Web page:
She’s working on a project that mixes chemotherapy drugs with marker inhibitors to try to reduce inflammation in neuroblastoma tumors in children.

“We believe that the more inflamed the tumor is, the higher chance of death,” she explained. “We believe we can create a drug to reduce inflammation so it better responds to treatment.”

Adam Pressley, a rising junior at Voorhees, is interested in public health. He’s working with Ford this summer to evaluate the SC AMEN program, a community outreach program that educates Black men about their increased risk of prostate cancer and steps they can take to reduce that risk.

As part of his research, he attended an SC AMEN event in Holly Hill. Men participating in the program take a survey before and after the educational component to gauge their knowledge of prostate cancer and the available screenings. They’re then followed for three months to see whether they get screened for prostate cancer.

“We’re trying to determine whether the data results of the post-test show a positive effect on the population and if the seminars help to decrease the disparities and increase the prostate cancer screenings,” he said.

a young man in a suit passes out papers to men dressed casually seated around tables in a hall 
Adam Pressley hands out copies of the prostate cancer presentation to men at an SC AMEN outreach event in Holly Hill. Photo by Clif Rhodes

Toll said it’s wonderful to have the students on campus.

“These students are a breath of fresh air,” he said. “They are so excited about the future. They care about academic medicine and cancer research.

“I do think it’s bidirectional, such that we train them, but we also learn from them,” he added. “And that’s important. Our trainees are our future. We need them to carry on.”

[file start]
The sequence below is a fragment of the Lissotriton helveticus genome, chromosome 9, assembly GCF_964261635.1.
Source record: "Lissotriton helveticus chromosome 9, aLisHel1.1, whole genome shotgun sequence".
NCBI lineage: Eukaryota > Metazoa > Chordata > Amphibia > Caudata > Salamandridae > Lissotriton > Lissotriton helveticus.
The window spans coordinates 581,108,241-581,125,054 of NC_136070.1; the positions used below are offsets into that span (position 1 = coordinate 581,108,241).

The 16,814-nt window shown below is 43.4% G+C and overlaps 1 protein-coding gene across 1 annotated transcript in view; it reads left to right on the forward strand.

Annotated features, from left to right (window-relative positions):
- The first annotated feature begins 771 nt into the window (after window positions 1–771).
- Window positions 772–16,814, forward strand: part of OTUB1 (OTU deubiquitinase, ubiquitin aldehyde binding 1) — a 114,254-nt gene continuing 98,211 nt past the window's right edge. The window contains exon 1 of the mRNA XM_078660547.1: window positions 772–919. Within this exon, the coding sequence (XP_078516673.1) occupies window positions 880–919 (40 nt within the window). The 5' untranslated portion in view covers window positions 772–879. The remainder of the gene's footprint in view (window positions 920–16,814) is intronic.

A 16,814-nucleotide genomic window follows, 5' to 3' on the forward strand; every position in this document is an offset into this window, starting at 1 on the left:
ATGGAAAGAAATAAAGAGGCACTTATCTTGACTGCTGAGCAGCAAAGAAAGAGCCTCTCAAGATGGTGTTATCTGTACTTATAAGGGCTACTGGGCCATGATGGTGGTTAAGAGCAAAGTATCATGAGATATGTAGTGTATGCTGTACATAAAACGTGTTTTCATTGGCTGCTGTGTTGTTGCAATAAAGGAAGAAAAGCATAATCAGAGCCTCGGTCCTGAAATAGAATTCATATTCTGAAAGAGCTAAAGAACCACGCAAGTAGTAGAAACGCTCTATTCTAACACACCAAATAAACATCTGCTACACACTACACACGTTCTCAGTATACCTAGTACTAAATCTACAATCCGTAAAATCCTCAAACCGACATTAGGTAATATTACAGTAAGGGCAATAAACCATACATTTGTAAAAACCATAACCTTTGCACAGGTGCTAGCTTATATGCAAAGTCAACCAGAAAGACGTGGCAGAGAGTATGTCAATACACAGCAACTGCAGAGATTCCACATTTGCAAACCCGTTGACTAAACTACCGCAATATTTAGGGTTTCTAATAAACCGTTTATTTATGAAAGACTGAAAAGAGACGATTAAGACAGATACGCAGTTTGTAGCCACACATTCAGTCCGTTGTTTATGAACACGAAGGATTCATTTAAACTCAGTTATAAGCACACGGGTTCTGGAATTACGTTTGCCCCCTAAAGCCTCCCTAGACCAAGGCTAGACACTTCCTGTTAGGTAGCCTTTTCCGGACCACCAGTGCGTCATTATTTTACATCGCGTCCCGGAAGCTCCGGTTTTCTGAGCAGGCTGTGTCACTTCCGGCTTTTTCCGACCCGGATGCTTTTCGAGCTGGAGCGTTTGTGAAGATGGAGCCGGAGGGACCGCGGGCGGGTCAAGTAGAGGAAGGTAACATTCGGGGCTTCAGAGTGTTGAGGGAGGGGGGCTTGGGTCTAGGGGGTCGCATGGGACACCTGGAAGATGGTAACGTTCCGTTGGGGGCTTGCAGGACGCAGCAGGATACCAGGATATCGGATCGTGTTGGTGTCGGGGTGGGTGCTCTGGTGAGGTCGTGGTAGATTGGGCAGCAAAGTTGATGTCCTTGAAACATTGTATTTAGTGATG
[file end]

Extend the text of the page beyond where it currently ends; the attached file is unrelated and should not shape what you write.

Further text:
The Hollings pipeline program actually reaches all the way down to the high school level. That’s where Fields first met Ford.

Fields was a student at Burke High School on the Charleston peninsula when Ford and the late Dennis Watson, Ph.D., began teaching a two-year cancer program to students in the health sciences track.

She had always been interested in medicine, from the time she was a little girl at her pediatrician appointments, and family members’ health problems increased her interest. After graduating from Burke in 2019, she went to college as a biology major and chemistry minor. In fact, 88% of the group that participated in the Hollings program went on to STEM majors at four-year colleges. Though she’s still deciding between medicine and pharmacy, she hopes to apply to MUSC.

Toll said Fields’ journey exemplifies what Ford and MUSC would like to see: develop the talent right here in South Carolina with the goal of keeping people in the state so they serve the communities they grew up in.

Fields, for her part, credited Ford for keeping in touch with the Burke students and alerting them to educational and professional opportunities.

“She’s a big part of why I’m here today,” Fields said. “She’s been a big part in all of our lives.”